Body Mass Index or BMI is the measurement of your weight in relation to your height.

Your BMI is a very easy number to figure out either from a chart or calculating it manually. More and more, the medical community uses a person’s BMI combined with abdominal circumference (waist size) to determine risk for serious illnesses.

What does your BMI tell you about your health?

A high BMI # can be an indicator for type 2 diabetes, hypertension, stroke and heart disease.

How to Measure Your BMI

Step 1:
Step on scale and remember to remove your shoes. Determine your weight in pounds or kilograms.

Step 2:
Measure your height in inches or meters. Again remember to remove your shoes.

Step 3:
Take your height and weight and place them in one of the formula’s below. If you don’t feel like doing a manual calculation use the BMI calculator link to make things even easier.


Formula Metric


Formula Imperial


BMI Scores

  • Underweight Below 18.5
  • Normal 18.5 to 24.9
  • Overweight 25.0 to 29.9
  • Obese 30.0 and above


The Body Mass Index is only accurate for healthy adults aged 18 to 65. It is not appropriate for infants, children, adolescents, pregnant or breastfeeding women or adults over age 65. It may also not be a good indicator of health risk for very muscular athletes or body builders.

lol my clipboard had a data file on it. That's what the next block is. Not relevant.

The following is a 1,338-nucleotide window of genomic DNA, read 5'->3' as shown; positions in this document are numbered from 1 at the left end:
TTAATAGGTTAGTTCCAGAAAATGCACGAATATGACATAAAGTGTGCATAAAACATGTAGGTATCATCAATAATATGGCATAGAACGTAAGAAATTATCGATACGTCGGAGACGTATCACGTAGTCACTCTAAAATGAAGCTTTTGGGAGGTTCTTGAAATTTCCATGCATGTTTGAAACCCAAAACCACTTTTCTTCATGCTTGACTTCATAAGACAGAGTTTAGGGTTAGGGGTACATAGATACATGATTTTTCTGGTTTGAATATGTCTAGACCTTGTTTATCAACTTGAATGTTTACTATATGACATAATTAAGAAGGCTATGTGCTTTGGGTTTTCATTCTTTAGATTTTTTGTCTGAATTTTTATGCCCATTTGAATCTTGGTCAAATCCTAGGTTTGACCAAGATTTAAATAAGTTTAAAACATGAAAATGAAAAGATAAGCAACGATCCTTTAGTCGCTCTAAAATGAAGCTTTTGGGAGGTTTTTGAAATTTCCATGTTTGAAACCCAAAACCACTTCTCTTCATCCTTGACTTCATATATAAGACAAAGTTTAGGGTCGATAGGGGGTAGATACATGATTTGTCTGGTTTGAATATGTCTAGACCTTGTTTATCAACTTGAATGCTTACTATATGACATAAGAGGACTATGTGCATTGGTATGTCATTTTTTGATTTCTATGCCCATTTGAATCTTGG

Abdominal Circumference

In addition to BMI it is also important to measure your abdominal circumference (waist). This is not your pant size. You measure your waist by placing the tape measure around the widest portion of your abdomen.


*Please see directions below on how to measure properly

How to Measure Your Abdominal Circumference

Step 1:
Clear your abdominal area of any clothing, belts or accessories. Stand upright facing a mirror with your feet shoulder-width apart and your stomach relaxed. Wrap the measuring tape around your waist.

Step 2:
Use the borders of your hands and index fingers – not your fingertips – to find the uppermost edge of your hipbones by pressing upwards and inwards along your hipbones.
Tip: Many people mistake an easily felt part of the hipbone located toward the front of their body as the top of their hips. This part of the bone is in fact not the top of the hip bones, but by following this spot upward and back toward the sides of your body, you should be able to locate the true top of your hipbones.

Step 3:
Using the mirror, align the bottom edge of the measuring tape with the top of the hipbones on both sides of your body.
Tip: Once located, it may help to mark the top of your hipbones with a pen or felt-tip marker in order to aid you in correctly placing the tape.
Tip: Make sure the tape is parallel to the floor and is not twisted.

Step 4:
Relax and take two normal breaths. After the second breath out, tighten the tape around your waist. The tape should fit comfortably snug around the waist without depressing the skin.
Tip: Remember to keep your stomach relaxed at this point.

Step 5:
Still breathing normally, take the reading on the tape.


Men have an increased risk of obesity related conditions when their waist size exceeds 40 inches or 102 cm. For women it is 35 inches or 88 cm.


  • 69-94cm = Super
  • 94-102cm = Attention
  • 102cm and above = Risk


  • 60-80cm = Super
  • 80-88cm = Attention
  • 88cm and above = Risk

Check your BMI and abdominal circumference yearly.



Blood Pressure U.K.
John Hopkins University
Mayo Clinic
Canadian Diabetes Association
Heart & Stoke Foundation